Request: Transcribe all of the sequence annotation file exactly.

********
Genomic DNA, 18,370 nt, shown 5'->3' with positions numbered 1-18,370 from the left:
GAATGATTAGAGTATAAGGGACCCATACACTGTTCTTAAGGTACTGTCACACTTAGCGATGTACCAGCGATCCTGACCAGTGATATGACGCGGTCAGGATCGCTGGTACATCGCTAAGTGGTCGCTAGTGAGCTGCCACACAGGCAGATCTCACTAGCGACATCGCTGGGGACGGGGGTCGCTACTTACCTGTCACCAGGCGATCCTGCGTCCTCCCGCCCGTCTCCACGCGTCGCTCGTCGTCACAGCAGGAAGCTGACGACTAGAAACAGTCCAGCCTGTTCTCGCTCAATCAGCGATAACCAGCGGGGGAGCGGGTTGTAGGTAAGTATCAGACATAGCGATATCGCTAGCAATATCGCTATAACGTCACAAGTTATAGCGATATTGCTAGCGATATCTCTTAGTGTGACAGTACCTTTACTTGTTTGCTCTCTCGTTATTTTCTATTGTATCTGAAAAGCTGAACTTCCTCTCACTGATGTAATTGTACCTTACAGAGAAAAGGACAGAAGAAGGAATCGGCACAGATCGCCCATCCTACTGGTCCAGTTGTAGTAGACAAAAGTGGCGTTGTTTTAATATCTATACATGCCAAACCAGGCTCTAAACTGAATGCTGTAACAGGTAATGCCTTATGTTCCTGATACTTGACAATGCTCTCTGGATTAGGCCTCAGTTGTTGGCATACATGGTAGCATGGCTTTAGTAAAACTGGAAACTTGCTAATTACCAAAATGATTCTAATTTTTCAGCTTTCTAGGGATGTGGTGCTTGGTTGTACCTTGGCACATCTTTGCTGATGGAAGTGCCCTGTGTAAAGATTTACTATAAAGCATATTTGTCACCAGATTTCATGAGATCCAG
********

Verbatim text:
Genomic DNA, 18,370 nt, shown 5'->3' with positions numbered 1-18,370 from the left:
GAATGATTAGAGTATAAGGGACCCATACACTGTTCTTAAGGTACTGTCACACTTAGCGATGTACCAGCGATCCTGACCAGTGATATGACGCGGTCAGGATCGCTGGTACATCGCTAAGTGGTCGCTAGTGAGCTGCCACACAGGCAGATCTCACTAGCGACATCGCTGGGGACGGGGGTCGCTACTTACCTGTCACCAGGCGATCCTGCGTCCTCCCGCCCGTCTCCACGCGTCGCTCGTCGTCACAGCAGGAAGCTGACGACTAGAAACAGTCCAGCCTGTTCTCGCTCAATCAGCGATAACCAGCGGGGGAGCGGGTTGTAGGTAAGTATCAGACATAGCGATATCGCTAGCAATATCGCTATAACGTCACAAGTTATAGCGATATTGCTAGCGATATCTCTTAGTGTGACAGTACCTTTACTTGTTTGCTCTCTCGTTATTTTCTATTGTATCTGAAAAGCTGAACTTCCTCTCACTGATGTAATTGTACCTTACAGAGAAAAGGACAGAAGAAGGAATCGGCACAGATCGCCCATCCTACTGGTCCAGTTGTAGTAGACAAAAGTGGCGTTGTTTTAATATCTATACATGCCAAACCAGGCTCTAAACTGAATGCTGTAACAGGTAATGCCTTATGTTCCTGATACTTGACAATGCTCTCTGGATTAGGCCTCAGTTGTTGGCATACATGGTAGCATGGCTTTAGTAAAACTGGAAACTTGCTAATTACCAAAATGATTCTAATTTTTCAGCTTTCTAGGGATGTGGTGCTTGGTTGTACCTTGGCACATCTTTGCTGATGGAAGTGCCCTGTGTAAAGATTTACTATAAAGCATATTTGTCACCAGATTTCATGAGATCCAG